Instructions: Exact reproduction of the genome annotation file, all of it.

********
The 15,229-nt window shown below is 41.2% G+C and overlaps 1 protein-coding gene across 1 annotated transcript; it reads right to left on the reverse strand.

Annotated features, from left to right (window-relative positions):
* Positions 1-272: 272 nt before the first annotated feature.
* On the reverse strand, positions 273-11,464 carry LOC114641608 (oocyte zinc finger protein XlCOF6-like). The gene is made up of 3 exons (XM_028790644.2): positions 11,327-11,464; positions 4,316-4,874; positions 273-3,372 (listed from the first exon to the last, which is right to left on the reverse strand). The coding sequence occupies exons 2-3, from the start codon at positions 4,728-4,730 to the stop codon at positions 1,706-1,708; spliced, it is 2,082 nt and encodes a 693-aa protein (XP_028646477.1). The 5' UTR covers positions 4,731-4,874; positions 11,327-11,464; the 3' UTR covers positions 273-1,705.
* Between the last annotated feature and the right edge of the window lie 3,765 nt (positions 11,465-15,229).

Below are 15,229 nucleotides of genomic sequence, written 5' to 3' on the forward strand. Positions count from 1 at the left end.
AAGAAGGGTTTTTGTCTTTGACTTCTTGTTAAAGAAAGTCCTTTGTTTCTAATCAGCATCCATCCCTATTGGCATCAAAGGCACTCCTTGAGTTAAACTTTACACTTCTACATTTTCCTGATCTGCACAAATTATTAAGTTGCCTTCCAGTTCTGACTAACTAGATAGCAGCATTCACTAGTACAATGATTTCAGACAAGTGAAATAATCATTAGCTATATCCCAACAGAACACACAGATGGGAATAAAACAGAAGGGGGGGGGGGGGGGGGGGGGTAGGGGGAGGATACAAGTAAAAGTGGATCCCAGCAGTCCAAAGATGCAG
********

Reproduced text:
The 15,229-nt window shown below is 41.2% G+C and overlaps 1 protein-coding gene across 1 annotated transcript; it reads right to left on the reverse strand.

Annotated features, from left to right (window-relative positions):
* Positions 1-272: 272 nt before the first annotated feature.
* On the reverse strand, positions 273-11,464 carry LOC114641608 (oocyte zinc finger protein XlCOF6-like). The gene is made up of 3 exons (XM_028790644.2): positions 11,327-11,464; positions 4,316-4,874; positions 273-3,372 (listed from the first exon to the last, which is right to left on the reverse strand). The coding sequence occupies exons 2-3, from the start codon at positions 4,728-4,730 to the stop codon at positions 1,706-1,708; spliced, it is 2,082 nt and encodes a 693-aa protein (XP_028646477.1). The 5' UTR covers positions 4,731-4,874; positions 11,327-11,464; the 3' UTR covers positions 273-1,705.
* Between the last annotated feature and the right edge of the window lie 3,765 nt (positions 11,465-15,229).

Below are 15,229 nucleotides of genomic sequence, written 5' to 3' on the forward strand. Positions count from 1 at the left end.
AAGAAGGGTTTTTGTCTTTGACTTCTTGTTAAAGAAAGTCCTTTGTTTCTAATCAGCATCCATCCCTATTGGCATCAAAGGCACTCCTTGAGTTAAACTTTACACTTCTACATTTTCCTGATCTGCACAAATTATTAAGTTGCCTTCCAGTTCTGACTAACTAGATAGCAGCATTCACTAGTACAATGATTTCAGACAAGTGAAATAATCATTAGCTATATCCCAACAGAACACACAGATGGGAATAAAACAGAAGGGGGGGGGGGGGGGGGGGGGTAGGGGGAGGATACAAGTAAAAGTGGATCCCAGCAGTCCAAAGATGCAG